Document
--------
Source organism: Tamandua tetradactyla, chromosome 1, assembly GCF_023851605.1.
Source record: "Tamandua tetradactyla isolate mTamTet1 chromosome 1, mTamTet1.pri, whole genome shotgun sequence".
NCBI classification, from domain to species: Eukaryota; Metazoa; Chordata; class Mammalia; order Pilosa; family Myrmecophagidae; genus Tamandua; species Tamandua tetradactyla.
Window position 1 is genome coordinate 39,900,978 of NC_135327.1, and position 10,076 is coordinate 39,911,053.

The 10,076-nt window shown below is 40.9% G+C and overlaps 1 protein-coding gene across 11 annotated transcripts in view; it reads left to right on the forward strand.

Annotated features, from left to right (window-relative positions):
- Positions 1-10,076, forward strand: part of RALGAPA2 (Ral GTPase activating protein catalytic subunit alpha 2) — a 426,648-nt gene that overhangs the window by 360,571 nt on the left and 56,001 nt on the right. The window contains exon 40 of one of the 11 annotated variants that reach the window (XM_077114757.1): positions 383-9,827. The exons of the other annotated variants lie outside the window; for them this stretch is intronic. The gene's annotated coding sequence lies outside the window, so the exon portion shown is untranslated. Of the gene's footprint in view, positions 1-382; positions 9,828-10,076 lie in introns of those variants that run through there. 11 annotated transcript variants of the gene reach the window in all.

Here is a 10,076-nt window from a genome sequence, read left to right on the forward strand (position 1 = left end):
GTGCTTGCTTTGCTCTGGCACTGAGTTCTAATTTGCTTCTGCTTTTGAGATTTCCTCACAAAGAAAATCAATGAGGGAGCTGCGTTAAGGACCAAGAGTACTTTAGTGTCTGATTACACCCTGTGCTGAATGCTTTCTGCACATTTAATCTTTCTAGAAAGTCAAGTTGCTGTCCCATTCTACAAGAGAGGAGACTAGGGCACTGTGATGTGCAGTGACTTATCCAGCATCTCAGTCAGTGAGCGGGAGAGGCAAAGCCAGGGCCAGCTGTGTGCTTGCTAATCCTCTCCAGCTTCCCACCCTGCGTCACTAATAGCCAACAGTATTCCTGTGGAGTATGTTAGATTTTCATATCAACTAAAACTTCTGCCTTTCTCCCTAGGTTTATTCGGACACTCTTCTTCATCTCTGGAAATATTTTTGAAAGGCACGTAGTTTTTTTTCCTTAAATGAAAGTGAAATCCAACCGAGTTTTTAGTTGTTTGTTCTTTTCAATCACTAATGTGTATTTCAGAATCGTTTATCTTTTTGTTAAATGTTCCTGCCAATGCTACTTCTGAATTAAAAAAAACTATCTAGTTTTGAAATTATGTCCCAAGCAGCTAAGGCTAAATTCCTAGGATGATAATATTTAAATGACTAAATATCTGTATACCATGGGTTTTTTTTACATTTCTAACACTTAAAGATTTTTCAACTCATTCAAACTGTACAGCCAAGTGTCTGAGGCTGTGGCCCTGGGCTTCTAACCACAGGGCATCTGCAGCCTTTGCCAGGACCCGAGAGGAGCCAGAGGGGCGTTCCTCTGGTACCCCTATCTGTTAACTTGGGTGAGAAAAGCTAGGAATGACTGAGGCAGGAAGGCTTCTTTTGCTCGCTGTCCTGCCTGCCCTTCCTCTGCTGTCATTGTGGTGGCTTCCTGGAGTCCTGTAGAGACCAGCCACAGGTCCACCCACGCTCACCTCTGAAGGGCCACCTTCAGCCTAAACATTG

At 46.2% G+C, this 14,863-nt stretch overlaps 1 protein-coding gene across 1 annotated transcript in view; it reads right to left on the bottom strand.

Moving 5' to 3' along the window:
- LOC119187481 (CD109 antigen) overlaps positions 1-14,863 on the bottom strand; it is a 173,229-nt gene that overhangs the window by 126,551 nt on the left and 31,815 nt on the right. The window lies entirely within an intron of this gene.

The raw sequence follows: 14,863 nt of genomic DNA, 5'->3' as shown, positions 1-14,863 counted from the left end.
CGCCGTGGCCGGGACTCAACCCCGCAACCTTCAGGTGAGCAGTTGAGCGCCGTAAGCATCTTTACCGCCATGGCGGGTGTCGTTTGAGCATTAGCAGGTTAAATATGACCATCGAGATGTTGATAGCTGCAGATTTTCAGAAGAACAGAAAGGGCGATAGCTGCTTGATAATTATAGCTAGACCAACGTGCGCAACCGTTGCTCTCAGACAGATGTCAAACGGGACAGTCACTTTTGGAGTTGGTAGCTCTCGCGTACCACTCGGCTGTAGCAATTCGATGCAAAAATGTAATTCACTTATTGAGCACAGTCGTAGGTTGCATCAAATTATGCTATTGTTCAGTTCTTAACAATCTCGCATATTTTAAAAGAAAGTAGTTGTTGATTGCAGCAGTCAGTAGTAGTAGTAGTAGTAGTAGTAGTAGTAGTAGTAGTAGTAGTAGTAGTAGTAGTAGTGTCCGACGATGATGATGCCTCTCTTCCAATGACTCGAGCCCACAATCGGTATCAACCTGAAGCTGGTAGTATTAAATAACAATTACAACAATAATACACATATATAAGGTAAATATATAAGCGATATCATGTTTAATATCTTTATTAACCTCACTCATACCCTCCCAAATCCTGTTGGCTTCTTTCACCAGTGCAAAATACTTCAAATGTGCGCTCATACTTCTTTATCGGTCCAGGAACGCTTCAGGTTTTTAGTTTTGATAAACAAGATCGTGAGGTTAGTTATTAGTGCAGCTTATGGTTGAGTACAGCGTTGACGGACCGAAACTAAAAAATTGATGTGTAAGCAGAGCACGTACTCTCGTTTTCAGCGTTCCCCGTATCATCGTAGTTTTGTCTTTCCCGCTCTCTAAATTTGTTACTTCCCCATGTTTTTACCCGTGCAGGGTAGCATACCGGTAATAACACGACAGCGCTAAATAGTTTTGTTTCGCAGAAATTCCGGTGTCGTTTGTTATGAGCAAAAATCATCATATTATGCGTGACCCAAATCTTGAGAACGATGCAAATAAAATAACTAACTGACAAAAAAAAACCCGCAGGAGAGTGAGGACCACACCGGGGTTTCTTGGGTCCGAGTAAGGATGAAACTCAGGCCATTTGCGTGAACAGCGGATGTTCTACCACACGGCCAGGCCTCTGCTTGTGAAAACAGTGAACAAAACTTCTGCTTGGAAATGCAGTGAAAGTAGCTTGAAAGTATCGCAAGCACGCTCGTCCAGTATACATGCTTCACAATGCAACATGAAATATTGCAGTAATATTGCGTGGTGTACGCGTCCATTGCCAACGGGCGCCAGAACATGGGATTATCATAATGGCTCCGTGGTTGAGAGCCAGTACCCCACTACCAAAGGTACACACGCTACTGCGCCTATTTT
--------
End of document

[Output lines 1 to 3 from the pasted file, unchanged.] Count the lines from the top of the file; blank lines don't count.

Source organism: Tamandua tetradactyla, chromosome 1, assembly GCF_023851605.1.
Source record: "Tamandua tetradactyla isolate mTamTet1 chromosome 1, mTamTet1.pri, whole genome shotgun sequence".
NCBI classification, from domain to species: Eukaryota; Metazoa; Chordata; class Mammalia; order Pilosa; family Myrmecophagidae; genus Tamandua; species Tamandua tetradactyla.